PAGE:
Nurses, similar to doctors, are placed in a position of trust by the public. Maintaining that trust between a nurse and the public is important, as it shows integrity. One of the ways to achieve this is to have a professional email signature that shows that you are taking your job and your position of trust seriously. Some nurses and doctors like to put short disclaimers at the end of their email signature that says something like “Your privacy is important to us. We will treat all communication with you as strictly private”. This gives the patient more reason to trust you with their personal problems, and it can also help you retain your patient’s long-term. Check out some of our nurse email signature examples below.
What Should Be Included in a Nurses Email Signature?
- Full Name - You should use your full name, including your middle name. Don't use nicknames.
- Position - The position/title you hold at your company.
- Company - The name of your company.
- Qualifications (optional) - Any qualifications you may have, such as BSc, BEng, CPA etc. Adding qualifications to your email signature increases your credibility.
- Company Logo or Photo of Yourself - Make sure the company logo or your photo is good quality and not blurry. You should also ensure the images are compressed.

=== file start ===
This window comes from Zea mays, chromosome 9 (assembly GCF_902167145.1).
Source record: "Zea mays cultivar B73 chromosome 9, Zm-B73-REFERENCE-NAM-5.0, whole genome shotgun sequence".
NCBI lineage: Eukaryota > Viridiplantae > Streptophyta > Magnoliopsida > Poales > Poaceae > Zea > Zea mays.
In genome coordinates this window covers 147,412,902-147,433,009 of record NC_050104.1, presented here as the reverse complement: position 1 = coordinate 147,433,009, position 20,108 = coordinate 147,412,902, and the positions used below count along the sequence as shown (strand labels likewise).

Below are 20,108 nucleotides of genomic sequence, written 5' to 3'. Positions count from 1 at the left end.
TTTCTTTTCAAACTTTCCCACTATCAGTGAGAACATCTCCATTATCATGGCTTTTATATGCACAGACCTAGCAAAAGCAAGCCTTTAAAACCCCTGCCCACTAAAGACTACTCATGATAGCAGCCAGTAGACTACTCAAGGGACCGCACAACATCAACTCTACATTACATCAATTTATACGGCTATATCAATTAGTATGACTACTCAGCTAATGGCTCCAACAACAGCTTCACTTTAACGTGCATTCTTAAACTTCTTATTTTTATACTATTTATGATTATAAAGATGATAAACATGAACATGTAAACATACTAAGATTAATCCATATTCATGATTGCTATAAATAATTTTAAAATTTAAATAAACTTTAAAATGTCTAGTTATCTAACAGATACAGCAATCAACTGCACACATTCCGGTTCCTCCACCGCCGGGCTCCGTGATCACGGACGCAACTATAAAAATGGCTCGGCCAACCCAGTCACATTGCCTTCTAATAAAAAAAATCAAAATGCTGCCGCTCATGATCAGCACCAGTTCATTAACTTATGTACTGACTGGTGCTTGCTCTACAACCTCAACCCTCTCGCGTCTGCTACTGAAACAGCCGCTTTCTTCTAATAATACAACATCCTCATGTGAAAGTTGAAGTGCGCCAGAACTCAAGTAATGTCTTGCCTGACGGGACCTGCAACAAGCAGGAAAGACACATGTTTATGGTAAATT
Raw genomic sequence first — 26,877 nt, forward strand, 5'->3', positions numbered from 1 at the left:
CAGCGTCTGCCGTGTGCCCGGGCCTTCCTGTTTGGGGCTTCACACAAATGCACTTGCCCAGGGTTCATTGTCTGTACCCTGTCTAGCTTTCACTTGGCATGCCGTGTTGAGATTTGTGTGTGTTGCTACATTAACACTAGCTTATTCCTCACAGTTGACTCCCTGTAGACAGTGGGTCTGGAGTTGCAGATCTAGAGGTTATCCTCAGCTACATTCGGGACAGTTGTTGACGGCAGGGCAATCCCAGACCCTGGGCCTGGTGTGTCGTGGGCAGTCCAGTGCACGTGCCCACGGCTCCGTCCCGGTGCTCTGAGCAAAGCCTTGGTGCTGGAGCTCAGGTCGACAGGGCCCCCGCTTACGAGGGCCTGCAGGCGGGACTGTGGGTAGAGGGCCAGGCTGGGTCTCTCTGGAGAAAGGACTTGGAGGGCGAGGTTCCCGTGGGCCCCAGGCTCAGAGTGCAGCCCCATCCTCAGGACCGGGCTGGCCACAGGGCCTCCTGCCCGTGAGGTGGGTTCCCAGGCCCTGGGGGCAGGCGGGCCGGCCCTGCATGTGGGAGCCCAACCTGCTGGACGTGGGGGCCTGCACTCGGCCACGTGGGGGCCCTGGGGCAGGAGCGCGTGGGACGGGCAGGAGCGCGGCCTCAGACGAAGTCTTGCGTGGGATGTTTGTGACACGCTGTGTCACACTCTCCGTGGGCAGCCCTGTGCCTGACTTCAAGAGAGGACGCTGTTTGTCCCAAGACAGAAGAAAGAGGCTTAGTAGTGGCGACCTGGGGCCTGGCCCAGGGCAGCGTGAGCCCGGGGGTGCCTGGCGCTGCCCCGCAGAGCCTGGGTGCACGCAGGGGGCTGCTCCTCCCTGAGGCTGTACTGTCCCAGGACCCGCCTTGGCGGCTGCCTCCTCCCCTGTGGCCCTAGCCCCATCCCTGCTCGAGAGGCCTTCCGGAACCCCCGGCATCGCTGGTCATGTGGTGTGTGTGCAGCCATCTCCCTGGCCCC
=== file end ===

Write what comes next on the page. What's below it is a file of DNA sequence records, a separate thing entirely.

- Phone Numbers - Include your mobile/cell as well as your landline number. Use a click-to-call link for all phone numbers.
- Office Address - Include your office address, or multiple addresses if you have branches. Add a Google Maps link for your address.
- Website - If you have a website, including it in your email signature is a must! Add a hyperlink to it for easy access.
- Email Address (optional) - You should include your email address. However, this is optional as your email address is already available to the recipient if you are sending them an email.
- Social Media Icons (optional) - Linking to your social pages such as Facebook, LinkedIn, Twitter.
- Banner (optional) - This is the perfect opportunity to insert a banner and let your recipients know about an event or function you're having.
- Disclaimer (optional) - Disclaimers are almost never legally binding or enforceable. However, some companies still prefer to use them since they set a "standard" for the fair use of emails.